Apprehending their concern over rapid growth of the trade in illegal cigarettes in Punjab, the cigarette trade circles maintained that the prevailing trends had clearly shown that the discriminatory tax policy against cigarettes had not led to any decrease in overall tobacco consumption, and neither had it resulted in higher collection of taxes. On the contrary, it had simply catalyzed the growth of the illegal cigarettes trade, and forced the people to switch to cheaper illegal cigarettes, which were far more harmful than legally manufactured cigarettes.

‘Harsh taxation main reason’

Sources in the cigarette trade assert that harsh taxation on cigarettes in India is one of the major reasons for the huge and growing market for illegal cigarettes. Despite accounting for a meager 15 per cent share of total tobacco consumption, the cigarettes generate over 75 per cent of the tax revenue from tobacco. Although, the category of illicit cigarettes also includes smuggled international brands, it consists principally of duty-evaded cigarettes manufactured domestically by small, unscrupulous units.



Reporters’ Diary
Scramble for party ticket

Even though the assembly elections in the state are still a couple of months away and the exact dates are yet to be announced, there is a virtual scramble for seeking ticket among all major political parties, be it the ruling combination of the SAD-B and BJP or the Congress. Everyone seems to have thrown his or her hat in.

Political equations are fast changing, friends have turned into foes and vice-versa, “jugadbandi” is being resorted to in order to approach senior party leaders and some of the more enthusiastic contenders have even gone to the extent of putting up posters in some of the assembly segments declaring themselves as candidate of one or the other party. In the melee, the real issues, problems of masses and mess that the mega city is in, seems to have completely forgotten.

Bureaucrats on toes!

During VVIPs visit to the city, political leaders, officials from several departments and bureaucrats are on their toes. As Deputy Chief Minister Sukhbir Badal visited the city yesterday, the “bureaucrat paraphernalia” was on their toes for his reception at PAU grounds. One of the top officials said, “I feel we will not be free till late night due to Badal’s visit. Being Saturday, I had promised my family to take them out to dinner, but I don’t think that I will be able to fulfill my promise. It has been happening for the past several days and they all are simply disappointed. It is not just me, who’s on the VVIP duty, but all officials feel the same.”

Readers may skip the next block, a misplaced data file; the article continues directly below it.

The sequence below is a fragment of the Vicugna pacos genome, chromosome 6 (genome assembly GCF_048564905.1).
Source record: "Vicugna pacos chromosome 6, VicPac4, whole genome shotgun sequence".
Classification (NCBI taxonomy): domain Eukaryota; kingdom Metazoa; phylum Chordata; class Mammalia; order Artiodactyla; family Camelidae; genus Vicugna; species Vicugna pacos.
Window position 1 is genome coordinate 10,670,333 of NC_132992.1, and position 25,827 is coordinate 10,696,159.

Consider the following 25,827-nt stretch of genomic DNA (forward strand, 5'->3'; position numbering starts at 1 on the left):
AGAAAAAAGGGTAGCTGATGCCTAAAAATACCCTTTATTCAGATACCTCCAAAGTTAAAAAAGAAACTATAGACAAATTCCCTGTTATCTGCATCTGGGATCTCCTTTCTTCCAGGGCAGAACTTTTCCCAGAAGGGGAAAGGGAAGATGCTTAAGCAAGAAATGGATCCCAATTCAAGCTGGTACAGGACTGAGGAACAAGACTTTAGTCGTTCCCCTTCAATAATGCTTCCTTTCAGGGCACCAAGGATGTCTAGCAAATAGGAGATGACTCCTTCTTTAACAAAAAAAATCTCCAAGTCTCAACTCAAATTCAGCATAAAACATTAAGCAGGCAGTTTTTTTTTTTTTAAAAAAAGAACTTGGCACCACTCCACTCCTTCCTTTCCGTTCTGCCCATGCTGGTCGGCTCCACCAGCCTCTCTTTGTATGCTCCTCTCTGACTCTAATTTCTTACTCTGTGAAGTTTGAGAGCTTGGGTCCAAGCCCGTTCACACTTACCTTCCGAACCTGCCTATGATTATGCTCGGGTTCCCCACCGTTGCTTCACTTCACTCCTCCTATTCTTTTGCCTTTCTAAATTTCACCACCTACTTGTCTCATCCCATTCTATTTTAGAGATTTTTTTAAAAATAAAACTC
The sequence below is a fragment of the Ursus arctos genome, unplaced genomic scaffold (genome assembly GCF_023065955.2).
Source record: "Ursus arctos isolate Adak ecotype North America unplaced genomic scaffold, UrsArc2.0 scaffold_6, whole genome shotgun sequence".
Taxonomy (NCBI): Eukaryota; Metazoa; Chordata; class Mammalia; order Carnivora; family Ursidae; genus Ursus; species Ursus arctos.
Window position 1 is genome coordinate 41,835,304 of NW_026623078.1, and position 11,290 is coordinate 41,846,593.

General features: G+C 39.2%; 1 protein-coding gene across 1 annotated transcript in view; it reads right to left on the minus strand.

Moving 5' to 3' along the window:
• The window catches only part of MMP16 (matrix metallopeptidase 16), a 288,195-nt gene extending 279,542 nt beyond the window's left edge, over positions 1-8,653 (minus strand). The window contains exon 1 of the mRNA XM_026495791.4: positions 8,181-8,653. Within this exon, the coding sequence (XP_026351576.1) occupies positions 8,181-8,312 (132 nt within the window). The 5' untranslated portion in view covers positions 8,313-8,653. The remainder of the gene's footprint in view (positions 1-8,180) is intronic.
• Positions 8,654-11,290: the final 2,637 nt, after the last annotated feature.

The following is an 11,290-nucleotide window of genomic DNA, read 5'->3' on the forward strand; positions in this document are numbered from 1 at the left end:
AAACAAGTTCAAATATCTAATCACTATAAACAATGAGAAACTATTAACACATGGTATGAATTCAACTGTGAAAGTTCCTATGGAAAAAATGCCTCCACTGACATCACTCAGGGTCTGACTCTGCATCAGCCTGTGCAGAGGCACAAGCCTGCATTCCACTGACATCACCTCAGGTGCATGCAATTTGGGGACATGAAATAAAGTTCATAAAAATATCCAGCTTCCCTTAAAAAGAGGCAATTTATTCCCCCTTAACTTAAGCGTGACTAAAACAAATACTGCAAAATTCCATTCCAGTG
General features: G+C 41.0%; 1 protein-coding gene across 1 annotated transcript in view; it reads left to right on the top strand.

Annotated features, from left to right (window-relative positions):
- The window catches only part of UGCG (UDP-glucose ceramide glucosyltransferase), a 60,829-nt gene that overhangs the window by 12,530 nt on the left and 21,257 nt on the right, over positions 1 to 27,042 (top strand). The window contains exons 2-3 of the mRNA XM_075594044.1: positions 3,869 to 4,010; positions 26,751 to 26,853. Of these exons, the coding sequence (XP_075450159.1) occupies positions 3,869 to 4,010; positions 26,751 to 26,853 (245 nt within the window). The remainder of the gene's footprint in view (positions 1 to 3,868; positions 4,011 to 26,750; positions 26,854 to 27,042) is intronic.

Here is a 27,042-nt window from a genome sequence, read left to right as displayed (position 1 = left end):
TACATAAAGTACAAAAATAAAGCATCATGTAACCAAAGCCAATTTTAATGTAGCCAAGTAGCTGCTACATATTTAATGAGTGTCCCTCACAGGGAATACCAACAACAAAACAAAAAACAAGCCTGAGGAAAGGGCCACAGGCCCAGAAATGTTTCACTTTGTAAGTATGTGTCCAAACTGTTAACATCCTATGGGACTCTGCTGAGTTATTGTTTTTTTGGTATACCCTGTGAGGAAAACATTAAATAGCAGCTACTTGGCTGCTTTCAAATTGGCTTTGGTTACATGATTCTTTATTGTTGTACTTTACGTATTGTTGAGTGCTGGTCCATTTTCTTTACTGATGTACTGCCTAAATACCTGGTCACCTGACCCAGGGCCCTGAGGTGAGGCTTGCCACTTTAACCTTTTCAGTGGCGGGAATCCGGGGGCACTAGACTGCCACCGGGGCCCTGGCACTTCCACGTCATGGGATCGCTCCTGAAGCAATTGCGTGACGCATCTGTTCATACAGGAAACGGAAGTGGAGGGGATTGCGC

Smart kids

To save themselves from corporal punishment, children have also evolved their own ways. In one of the city schools, a teacher started beating children of her class for not doing homework. To save themselves from the punishment, two kids asked for the permission for bringing their books from the other class and left the class. By the time they reached back, the period got over and they heaved a sigh of relief as the teacher changed with the change of period.

Chance to exercise

During a weekday traffic lights went out due to a power cut and a pot-bellied traffic police cop scurried to the middle of the square. Like a typical traffic cop, he kept on waving his hand continually rather than making full movements a traffic warden is supposed to. One of the tourists on the road asked why do these traffic cops here keep on waving hands continually. “These cops hardly do any exercise, so they make the most of it whenever they get a chance,” a resident laughed.

Feedback from sportsmen!

Recently Punjab Chief Minister Parkash Singh Badal and Deputy Chief Minister Sukhbir Singh Badal pasted their photographs on sports kits. Sportsmen were unhappy with this move of the ruling party who are facing problems due to poor sports infrastructure. When a reporter asked a sportsman, he chuckled, “I think the CM should put his photograph on footballs they give to sportspersons and they can easily get the feedback from them.”

Contributed by Kuldip Bhatia, Shivani Bhakoo, Anupam Bhagria, Gurvinder Singh, Charanjit Singh Teja



‘Art not confined to colour, canvass’
Gurvinder Singh
Tribune News Service

Ludhiana, December 18